I kind of look at it look this. I want the device I play my guitar through to sound as good as possible and that is not just about clarity, wide frequency range, and perfect reproduction of the source signal when it comes to guitar. I am not looking for the sound of a guitar through the family Hi-Fi. If I wanted that I would play my guitar through a McIntosh stereo on stage and be done with it. IMHO and in fact I think most peoples', whether they are aware of it or not, the guitar sounds best within a narrower section of the frequency range with certain frequencies emphasized or de-emphasized in the right spots. There are quirks about where in that range the frequency response should be weaker or stronger that tend to make the guitar sound more "musical", admittedly varying greatly but not entirely according to the taste of the player or listener.

 

Stating the obvious but playing guitar has an innately physical component that involves moving your hands across strings that are generally wound and generate noise when friction is applied. That is part of the instrument and capturing some of it as has been stated above lends it part of its unique character. However, for the most part, no one is interested in hearing that part of the signal in equal or even close to equal measure to the pickups' signal. Part of the job in my opinion of a great modeler is to do some of the heavy lifting for me and get me in the ballpark of a "good sound", subjective as that may be, by having a good working knowledge of frequencies that are likely to sound terrible or cause problems and de-emphasizing them. Two critical components of that are generally going to be making it as easy as possible to control excessive response on the high and low end of the signal and minimizing string noise. I say "helping to control" because just eliminating them would probably severely impact the flexibility half of the equation and affect the tone adversely.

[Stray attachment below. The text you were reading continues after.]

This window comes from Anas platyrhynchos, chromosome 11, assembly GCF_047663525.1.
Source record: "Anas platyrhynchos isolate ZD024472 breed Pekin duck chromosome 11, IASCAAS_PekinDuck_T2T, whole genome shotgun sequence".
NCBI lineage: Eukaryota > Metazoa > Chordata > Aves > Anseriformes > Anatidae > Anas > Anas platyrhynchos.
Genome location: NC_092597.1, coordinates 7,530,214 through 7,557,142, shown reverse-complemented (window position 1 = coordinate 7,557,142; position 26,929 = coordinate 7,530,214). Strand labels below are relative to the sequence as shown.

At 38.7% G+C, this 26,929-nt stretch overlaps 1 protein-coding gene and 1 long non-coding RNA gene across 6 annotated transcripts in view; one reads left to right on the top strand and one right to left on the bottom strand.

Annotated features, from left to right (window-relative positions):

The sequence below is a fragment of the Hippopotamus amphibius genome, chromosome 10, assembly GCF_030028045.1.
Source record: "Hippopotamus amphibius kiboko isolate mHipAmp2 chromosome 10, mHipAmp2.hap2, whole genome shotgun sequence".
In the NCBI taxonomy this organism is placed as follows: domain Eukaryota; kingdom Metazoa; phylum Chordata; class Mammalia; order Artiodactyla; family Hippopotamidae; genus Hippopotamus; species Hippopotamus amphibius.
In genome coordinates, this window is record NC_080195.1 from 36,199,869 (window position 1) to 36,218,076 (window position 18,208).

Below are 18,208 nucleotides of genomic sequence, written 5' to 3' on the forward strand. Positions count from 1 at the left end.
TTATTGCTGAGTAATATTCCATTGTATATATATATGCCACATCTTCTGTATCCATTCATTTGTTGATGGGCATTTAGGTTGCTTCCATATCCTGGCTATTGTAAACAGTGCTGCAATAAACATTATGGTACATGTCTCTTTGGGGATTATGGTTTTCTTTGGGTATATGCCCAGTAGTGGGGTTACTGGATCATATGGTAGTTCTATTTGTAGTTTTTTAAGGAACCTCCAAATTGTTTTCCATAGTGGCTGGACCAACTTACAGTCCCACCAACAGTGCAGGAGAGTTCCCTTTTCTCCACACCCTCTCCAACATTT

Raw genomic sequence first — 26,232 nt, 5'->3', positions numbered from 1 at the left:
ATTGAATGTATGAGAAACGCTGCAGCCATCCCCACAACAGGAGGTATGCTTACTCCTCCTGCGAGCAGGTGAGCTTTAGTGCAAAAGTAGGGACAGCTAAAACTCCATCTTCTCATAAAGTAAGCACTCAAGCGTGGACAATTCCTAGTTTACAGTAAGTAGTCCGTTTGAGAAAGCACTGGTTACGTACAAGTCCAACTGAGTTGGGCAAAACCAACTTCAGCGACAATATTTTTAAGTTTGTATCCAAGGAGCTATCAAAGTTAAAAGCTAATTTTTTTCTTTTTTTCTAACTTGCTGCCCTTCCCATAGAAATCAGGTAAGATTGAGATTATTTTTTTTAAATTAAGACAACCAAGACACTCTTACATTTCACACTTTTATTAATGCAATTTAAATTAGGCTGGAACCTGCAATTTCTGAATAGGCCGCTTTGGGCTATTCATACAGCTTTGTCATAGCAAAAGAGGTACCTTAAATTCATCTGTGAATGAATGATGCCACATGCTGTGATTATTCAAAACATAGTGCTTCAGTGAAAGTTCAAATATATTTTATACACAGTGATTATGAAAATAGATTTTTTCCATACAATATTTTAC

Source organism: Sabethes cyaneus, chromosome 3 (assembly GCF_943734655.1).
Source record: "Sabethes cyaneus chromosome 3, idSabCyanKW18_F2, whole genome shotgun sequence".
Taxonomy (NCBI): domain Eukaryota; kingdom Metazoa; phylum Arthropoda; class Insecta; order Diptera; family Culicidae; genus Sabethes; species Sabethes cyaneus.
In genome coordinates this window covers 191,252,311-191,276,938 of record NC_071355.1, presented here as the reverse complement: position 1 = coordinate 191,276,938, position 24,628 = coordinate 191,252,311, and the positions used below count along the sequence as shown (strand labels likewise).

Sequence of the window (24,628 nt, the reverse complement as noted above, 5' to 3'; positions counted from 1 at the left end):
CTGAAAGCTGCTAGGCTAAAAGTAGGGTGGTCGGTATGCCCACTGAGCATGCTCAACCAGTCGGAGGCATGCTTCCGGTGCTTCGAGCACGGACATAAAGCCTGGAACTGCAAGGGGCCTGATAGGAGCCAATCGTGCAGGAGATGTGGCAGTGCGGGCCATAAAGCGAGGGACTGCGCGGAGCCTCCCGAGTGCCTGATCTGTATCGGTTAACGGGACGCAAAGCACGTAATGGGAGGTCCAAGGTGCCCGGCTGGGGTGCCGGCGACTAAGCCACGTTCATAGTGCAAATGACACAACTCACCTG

I do understand the incredible challenge, or even paradox the device manufacturer has to resolve in trying to provide something that provides the flexibility to suit a multitude of tastes and an infinite variety of guitars and monitoring equipment. In other words, without knowing what signal will be input, and subsequently what will be used for output they need to make certain predictive assumptions and provide methodology to provide maximum flexibility without turning the process of getting a good sound into a full-time job suitable only for rocket surgeons. An incredibly difficult thing to achieve and that's why they get paid the big bucks(or at least they should).

 

One of the reasons many modelers offer multiple global output options e.g. "Line", "Combo Amp", "Stack", etc. is to provide a starting EQ and signal level profile that may be better suited to the rig the guitarist is using. That sort of option is one element of the implementation of predictive design I was referring to. In the case of an FRFR, pretty much all the tone shaping needs to happen on the guitar and the Helix, it is not going to happen on the FRFR. That is a very different requirement than that of a combo amp where the sound is largely determined by the inherent limitations and design of the preamp, power amp, and most of all the extremely limited range and frequency response of the guitar cabinet, all of which are specifically designed to provide great guitar tone. Although there are limitations there is more latitude in many respects for what the Helix can output to a combo amp and still get a great tone. With an FRFR, most everything needs to happen upstream on the guitar and Helix.